At Rex Tillerson’s confirmation hearing today, the Secretary of State nominee was asked about ExxonMobil’s history of opposing sanctions on Russia under his leadership.
“I have never lobbied against sanctions, personally. To my knowledge, Exxon never directly lobbied against sanctions. Not to my knowledge,” Tillerson replied.
But an ExxonMobil lobbying disclosure reveals it pumped $2,460,000 into issues ranging from Russian diplomacy to commercial drone usage in the second quarter of 2016.
Additionally, four lobbyists for the company conferred with members of the House of Representatives regarding the STAND for Ukraine Act, or H.R. 5094—a bill that described and codified sanctions against Russia, stating that “no federal agency should take any action or extend any assistance that recognizes Russian sovereignty over Crimea, its airspace, or its territorial waters.”
It’s not clear where ExxonMobil stood on the bill, but it would have been in its corporate interests to oppose the sanctions. The company reported enormous losses, at a maximum of $1 billion, resulting from severed projects in Russia.
The bill would have stymied attempts to undo the sanctions for five years, effectively freezing ExxonMobil out of US-based Russian ventures for the near future, according to a story last year from Politico. If that's the route ExxonMobil chose, it was successful; a new version of the STAND for Ukraine Act was introduced by the Senate on December 9, 2016, and will now fall into the lap of President-elect Donald Trump, whose adoration for President Vladimir Putin is no secret.
In response to Tillerson’s remarks, Alan Jeffers, a spokesperson for ExxonMobil, told me: “As our former chairman said, we provided information about [the] impact of sanctions, but did not lobby against sanctions.” The lobbying disclosure “does not contradict his testimony,” he added.
When I asked for more clarification regarding the type of lobbying activity related to the bill, Jeffers told me the report doesn’t “contain the word ‘against,’” which according to him, corroborates Tillerson’s statement.
On multiple accounts, Tillerson denied that ExxonMobil lobbied against the bill that would have made it harder for presidents to lift sanctions against Russia, at one point saying the company merely “participated in understanding how the sanctions are going to be constructed.”
Tillerson even went as far as to insinuate that ExxonMobil might have lobbied for the sanctions, when questioned by Sen. Bob Menendez of New Jersey. “I haven’t seen the form. I don’t know whether [the disclosure] indicates for the sanctions or against the sanctions,” Tillerson said.
LetExxonMobil January 11, 2017
The company has been known to employ the US-Russia Business Council, a prominent trade association, as an intermediary on Russian sanctions. The US-Russia Business Council told BuzzFeed News last year that it had pressured lawmakers to loosen their grip on the sanctions, which seems to somewhat contradict Tillerson’s testimony today.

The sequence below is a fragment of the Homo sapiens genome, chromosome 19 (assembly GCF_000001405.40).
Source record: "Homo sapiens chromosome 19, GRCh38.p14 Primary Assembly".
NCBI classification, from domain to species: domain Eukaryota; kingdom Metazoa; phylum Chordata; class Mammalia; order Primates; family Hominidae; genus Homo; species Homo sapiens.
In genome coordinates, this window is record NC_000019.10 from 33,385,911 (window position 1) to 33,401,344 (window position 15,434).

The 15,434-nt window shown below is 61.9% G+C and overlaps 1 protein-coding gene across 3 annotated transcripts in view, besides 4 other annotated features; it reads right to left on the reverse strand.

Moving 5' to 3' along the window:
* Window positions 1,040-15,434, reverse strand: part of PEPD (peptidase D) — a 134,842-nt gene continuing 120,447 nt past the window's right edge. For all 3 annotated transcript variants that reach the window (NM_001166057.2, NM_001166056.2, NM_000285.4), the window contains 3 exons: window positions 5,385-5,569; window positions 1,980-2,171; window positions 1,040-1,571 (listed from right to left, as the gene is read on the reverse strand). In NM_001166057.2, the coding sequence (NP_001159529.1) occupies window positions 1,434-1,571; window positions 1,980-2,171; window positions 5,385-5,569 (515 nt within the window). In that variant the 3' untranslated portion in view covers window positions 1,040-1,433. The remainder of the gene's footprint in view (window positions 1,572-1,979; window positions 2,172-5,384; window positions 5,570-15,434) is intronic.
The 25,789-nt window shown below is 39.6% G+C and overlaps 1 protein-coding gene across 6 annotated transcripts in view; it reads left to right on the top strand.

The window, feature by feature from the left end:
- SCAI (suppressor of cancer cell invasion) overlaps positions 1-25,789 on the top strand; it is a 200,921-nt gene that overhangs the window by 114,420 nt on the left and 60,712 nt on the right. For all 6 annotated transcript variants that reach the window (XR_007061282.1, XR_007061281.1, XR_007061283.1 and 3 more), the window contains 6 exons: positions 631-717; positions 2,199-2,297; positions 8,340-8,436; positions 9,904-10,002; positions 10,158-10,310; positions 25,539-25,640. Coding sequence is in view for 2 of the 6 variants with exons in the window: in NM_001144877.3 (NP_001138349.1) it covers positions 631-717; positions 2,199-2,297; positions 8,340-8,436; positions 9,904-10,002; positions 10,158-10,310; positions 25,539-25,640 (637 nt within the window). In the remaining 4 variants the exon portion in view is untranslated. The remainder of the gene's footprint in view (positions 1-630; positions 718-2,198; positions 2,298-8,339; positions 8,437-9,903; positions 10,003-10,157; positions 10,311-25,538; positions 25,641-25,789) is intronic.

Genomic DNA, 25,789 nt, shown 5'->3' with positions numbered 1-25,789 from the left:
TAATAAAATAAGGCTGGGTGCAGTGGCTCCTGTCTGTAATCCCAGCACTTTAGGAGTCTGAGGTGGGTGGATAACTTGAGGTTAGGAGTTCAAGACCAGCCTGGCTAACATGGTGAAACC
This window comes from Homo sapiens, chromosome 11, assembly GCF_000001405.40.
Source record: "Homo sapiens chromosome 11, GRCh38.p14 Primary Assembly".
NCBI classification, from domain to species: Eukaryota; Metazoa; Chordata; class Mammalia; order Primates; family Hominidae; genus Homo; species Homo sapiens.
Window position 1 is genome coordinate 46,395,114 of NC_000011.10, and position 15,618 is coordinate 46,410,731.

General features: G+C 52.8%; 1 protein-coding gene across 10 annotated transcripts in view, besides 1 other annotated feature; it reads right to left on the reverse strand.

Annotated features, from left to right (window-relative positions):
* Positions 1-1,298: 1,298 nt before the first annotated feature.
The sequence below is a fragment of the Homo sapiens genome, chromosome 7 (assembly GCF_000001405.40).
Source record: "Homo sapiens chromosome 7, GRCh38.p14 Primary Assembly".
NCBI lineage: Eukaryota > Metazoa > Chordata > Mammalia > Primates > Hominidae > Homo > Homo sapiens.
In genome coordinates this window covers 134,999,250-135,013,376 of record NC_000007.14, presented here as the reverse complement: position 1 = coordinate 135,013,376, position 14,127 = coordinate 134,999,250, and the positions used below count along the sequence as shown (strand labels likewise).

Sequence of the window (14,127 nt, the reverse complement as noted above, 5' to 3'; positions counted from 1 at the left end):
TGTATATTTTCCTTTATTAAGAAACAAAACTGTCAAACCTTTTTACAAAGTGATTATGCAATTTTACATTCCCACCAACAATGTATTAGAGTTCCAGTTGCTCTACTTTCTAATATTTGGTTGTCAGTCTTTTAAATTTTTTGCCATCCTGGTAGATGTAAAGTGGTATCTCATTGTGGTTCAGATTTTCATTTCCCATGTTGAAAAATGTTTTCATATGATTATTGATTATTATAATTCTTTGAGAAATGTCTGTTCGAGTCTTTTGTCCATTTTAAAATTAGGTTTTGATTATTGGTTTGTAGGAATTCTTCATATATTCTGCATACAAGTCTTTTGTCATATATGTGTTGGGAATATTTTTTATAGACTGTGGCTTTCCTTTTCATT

Documents leaked to the German newspaper Süddeutsche Zeitung also showed that Tillerson had worked through the Bahamas-based Exxon Neftegas, a subsidiary of ExxonMobil, in business dealings with Russia—specifically, a drilling project around the island of Sakhalin. When asked about its relationship with Exxon Neftegas, a spokesperson for the company told the Center for Public Integrity that it values the “simplicity and predictability” of managing companies out of the Bahamas.
Since companies only need to list the issue or bill that’s being lobbied on, and not their stance on it, it’s difficult to confirm, based on disclosures alone, whether ExxonMobil lobbied against the STAND for Ukraine Act.
But ExxonMobil’s reasons for wanting unfettered access to Russian business ventures are clear. In 2014, the company was forced to abandon a deal brokered with Rosneft, Russia’s state oil company, worth up to “tens of billions” of dollars. Almost immediately after ExxonMobil hit oil in the Arctic’s Kara Sea, President Obama’s sanctions were enacted. Sanctions against the country only drained the company's revenue.
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“Tillerson’s answers were very careful. I don’t think there’s any way to prove or disprove [the lobbying allegations], but I doubt Exxon wasn’t expressing anxiety against the sanctions,” Kert Davies, director and founder of the Climate Investigations Center, told me.
A previous Freedom of Information Act request for communications between ExxonMobil and the Department of State returned no documents, Davies added. Visitor records revealed that Tillerson made at least 20 visits to the White House during President Obama’s terms, with one quarter of those visits occurring after Russian sanctions were put in place. (The former CEO had difficulty remembering those visits at his confirmation hearing today.)
On the issue of sanctions, Tillerson was equivocal and corporate-minded. In one response today, he claimed “that when sanctions are imposed, they—by design—are going to harm American business.” On Russia, he asserted that “we’re not likely to ever be friends.” In 2013, Tillerson was personally awarded Russia’s Order of Friendship by President Putin.
Interestingly, Tillerson broke from the Trump Administration’s general consensus on climate change by admitting the risks do exist. However, while ExxonMobil’s position on global warming appeared to shift under his tenure, the company made clear that America’s energy outlook will be one reliant on fossil fuels.
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